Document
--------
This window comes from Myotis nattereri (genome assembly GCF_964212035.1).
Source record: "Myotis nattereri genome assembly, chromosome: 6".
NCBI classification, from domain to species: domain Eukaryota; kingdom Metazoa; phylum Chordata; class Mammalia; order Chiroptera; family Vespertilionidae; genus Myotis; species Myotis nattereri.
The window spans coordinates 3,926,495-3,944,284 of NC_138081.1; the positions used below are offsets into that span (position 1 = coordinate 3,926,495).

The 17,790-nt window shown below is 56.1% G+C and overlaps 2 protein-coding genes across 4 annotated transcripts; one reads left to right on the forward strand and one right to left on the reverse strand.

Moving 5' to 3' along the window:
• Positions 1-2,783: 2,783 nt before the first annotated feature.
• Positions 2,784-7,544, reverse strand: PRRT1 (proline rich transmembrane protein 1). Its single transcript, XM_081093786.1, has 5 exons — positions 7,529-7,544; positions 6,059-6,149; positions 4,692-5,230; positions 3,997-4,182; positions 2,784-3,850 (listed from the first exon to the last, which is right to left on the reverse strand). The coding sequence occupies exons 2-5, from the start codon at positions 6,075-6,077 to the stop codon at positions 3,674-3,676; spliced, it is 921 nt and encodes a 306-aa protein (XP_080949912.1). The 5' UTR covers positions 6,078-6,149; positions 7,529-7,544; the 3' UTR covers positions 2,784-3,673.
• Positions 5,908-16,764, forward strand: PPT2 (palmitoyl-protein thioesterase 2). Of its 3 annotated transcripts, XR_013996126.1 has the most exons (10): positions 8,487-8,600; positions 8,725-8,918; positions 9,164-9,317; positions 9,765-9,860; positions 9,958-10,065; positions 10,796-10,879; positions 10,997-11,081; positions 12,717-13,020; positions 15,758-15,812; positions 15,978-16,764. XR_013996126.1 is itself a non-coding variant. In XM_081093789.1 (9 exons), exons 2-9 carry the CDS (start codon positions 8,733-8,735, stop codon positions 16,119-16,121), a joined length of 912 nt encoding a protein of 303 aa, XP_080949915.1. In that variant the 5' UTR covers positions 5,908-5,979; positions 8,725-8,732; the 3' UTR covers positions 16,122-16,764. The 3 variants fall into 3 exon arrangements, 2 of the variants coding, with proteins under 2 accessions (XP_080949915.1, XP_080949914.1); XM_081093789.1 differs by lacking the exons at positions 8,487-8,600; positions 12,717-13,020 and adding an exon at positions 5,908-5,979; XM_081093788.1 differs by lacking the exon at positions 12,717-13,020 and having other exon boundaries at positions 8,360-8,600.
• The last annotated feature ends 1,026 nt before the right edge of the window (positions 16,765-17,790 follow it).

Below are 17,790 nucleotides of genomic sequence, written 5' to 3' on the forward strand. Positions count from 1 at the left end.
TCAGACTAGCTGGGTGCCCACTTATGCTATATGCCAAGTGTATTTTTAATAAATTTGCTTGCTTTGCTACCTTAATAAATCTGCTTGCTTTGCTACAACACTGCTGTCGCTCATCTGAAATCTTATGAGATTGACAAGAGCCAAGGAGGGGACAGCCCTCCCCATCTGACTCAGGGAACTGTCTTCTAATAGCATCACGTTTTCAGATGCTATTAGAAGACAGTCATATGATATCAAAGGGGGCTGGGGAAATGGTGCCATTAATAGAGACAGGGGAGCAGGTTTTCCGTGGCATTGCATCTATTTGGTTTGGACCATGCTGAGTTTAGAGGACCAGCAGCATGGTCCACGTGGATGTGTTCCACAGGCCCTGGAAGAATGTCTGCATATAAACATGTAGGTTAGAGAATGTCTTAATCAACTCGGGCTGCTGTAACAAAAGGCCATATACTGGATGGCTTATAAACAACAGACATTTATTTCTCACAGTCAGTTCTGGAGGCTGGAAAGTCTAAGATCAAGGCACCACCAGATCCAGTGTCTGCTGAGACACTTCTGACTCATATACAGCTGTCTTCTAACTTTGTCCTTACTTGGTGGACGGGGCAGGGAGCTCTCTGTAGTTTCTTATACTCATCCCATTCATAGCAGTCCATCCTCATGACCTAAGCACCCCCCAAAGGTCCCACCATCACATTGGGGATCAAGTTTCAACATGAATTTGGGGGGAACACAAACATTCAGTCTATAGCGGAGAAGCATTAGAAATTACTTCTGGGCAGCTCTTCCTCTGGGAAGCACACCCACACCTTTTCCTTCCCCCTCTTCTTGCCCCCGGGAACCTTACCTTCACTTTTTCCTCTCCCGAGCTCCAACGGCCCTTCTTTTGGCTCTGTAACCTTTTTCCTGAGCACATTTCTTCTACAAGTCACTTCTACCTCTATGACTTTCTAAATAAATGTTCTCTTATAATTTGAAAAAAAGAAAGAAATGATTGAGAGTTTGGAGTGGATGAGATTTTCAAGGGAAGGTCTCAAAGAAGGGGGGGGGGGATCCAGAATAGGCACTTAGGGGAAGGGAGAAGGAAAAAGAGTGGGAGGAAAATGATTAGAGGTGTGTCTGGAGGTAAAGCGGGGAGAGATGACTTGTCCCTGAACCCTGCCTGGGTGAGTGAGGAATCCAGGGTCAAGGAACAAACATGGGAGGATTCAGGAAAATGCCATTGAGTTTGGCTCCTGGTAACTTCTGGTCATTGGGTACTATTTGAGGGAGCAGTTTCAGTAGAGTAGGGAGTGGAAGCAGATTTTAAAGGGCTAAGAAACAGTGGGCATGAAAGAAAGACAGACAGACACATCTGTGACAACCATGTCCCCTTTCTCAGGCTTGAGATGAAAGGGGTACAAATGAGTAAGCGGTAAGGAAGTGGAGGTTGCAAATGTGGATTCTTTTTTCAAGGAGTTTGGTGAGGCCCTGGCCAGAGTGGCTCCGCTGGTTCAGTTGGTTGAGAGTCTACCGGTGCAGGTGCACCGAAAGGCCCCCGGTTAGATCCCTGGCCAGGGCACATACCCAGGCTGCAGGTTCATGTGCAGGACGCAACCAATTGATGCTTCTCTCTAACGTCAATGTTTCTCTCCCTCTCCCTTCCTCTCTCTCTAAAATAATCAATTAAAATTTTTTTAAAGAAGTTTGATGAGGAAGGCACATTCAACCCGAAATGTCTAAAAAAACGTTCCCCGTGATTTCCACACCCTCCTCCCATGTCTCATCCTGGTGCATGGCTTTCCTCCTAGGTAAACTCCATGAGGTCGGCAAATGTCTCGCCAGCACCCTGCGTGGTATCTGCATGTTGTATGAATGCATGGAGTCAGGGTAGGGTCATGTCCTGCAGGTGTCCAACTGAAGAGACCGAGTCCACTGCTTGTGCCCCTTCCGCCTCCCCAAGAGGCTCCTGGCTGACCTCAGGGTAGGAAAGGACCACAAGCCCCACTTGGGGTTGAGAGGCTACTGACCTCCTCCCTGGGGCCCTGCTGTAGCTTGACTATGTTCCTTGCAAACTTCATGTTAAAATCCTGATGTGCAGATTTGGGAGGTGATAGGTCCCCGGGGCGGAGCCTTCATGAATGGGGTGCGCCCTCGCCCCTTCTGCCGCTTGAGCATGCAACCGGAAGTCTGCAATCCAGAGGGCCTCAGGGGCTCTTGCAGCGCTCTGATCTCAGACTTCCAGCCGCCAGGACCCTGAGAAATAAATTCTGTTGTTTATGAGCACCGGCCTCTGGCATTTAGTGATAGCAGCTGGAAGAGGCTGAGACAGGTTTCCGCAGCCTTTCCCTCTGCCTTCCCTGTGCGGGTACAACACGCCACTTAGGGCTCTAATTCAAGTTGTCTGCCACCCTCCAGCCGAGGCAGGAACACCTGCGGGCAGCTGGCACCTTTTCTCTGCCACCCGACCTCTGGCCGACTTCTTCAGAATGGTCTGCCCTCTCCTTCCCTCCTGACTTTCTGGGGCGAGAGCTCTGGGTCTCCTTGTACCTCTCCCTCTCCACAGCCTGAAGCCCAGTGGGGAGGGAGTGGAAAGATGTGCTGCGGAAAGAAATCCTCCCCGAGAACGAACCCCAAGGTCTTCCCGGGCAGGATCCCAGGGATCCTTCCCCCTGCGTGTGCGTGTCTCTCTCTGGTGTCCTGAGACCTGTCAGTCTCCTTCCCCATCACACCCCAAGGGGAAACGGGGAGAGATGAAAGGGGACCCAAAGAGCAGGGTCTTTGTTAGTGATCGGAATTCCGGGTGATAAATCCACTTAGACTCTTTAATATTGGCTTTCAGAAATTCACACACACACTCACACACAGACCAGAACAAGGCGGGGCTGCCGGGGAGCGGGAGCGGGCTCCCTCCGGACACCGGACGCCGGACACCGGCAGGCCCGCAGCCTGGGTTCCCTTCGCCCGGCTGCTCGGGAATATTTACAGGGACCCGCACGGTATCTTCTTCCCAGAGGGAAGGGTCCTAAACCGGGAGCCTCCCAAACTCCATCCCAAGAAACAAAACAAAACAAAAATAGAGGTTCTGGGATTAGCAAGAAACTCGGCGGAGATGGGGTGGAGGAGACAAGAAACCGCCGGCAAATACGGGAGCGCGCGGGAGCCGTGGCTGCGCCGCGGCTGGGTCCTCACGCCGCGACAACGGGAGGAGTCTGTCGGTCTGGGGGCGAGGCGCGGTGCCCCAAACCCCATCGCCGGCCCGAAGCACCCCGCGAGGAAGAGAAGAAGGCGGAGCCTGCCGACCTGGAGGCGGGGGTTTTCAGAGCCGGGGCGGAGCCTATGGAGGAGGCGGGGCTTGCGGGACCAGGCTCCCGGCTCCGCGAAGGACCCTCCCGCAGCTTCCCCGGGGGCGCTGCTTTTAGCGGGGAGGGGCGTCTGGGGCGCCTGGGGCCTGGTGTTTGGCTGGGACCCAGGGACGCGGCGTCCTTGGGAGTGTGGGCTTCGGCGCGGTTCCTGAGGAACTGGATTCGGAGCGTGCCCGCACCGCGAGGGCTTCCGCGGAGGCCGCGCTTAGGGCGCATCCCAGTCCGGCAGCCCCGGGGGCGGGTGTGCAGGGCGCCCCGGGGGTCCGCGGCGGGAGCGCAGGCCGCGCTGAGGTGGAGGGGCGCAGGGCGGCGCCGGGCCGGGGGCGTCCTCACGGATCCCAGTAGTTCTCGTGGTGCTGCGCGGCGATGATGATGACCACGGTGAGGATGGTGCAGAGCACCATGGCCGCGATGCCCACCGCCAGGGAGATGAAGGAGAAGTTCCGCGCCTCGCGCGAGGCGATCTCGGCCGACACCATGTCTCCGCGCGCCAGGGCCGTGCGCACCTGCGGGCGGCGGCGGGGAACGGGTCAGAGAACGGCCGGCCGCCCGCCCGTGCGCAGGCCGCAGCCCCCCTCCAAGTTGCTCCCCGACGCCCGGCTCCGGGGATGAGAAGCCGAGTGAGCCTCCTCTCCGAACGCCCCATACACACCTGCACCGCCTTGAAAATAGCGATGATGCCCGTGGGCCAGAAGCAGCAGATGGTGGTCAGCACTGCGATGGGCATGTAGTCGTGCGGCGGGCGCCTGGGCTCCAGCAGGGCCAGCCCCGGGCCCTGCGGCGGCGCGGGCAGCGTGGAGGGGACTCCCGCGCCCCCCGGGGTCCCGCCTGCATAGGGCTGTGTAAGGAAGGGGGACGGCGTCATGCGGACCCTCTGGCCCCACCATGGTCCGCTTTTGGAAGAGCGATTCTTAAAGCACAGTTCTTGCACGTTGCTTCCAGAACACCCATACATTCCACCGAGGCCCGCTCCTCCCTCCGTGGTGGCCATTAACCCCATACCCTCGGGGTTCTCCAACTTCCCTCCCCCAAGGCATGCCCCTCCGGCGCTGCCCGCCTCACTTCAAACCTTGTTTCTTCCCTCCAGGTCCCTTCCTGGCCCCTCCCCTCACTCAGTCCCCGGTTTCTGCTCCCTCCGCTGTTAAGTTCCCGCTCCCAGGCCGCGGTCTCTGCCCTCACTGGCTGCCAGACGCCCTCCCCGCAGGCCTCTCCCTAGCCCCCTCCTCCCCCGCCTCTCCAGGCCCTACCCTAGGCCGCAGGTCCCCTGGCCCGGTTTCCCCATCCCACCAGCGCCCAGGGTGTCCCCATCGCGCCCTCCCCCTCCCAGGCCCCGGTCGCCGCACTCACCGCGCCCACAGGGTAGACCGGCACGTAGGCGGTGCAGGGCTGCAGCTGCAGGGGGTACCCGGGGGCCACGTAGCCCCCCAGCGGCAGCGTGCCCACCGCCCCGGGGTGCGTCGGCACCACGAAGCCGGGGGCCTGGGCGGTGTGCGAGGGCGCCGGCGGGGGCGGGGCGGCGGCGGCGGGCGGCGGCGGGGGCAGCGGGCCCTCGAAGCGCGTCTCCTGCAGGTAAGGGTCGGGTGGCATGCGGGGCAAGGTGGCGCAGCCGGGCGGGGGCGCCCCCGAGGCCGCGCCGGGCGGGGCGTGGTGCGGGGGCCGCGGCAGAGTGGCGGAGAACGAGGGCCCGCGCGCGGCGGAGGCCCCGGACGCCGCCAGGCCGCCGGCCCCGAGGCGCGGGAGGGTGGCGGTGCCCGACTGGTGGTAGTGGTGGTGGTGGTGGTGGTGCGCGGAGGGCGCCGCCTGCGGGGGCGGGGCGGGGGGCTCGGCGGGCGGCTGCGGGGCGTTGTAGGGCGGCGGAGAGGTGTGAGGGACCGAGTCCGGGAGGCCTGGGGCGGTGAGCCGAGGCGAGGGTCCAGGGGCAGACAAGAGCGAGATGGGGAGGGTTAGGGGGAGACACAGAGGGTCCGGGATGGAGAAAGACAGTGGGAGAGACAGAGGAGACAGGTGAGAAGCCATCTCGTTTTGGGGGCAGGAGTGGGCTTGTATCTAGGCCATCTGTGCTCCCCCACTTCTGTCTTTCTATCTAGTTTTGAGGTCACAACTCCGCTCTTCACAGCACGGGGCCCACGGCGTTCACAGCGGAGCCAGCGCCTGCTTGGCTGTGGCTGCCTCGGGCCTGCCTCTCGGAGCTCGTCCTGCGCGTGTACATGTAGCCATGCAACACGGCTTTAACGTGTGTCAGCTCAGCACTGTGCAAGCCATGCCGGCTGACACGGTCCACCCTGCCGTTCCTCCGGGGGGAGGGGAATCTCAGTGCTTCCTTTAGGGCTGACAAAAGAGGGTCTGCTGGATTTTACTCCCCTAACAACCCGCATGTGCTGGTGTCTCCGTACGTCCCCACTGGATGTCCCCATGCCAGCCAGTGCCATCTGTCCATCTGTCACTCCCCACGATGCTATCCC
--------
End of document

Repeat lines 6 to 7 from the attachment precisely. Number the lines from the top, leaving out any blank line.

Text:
Moving 5' to 3' along the window:
• Positions 1-2,783: 2,783 nt before the first annotated feature.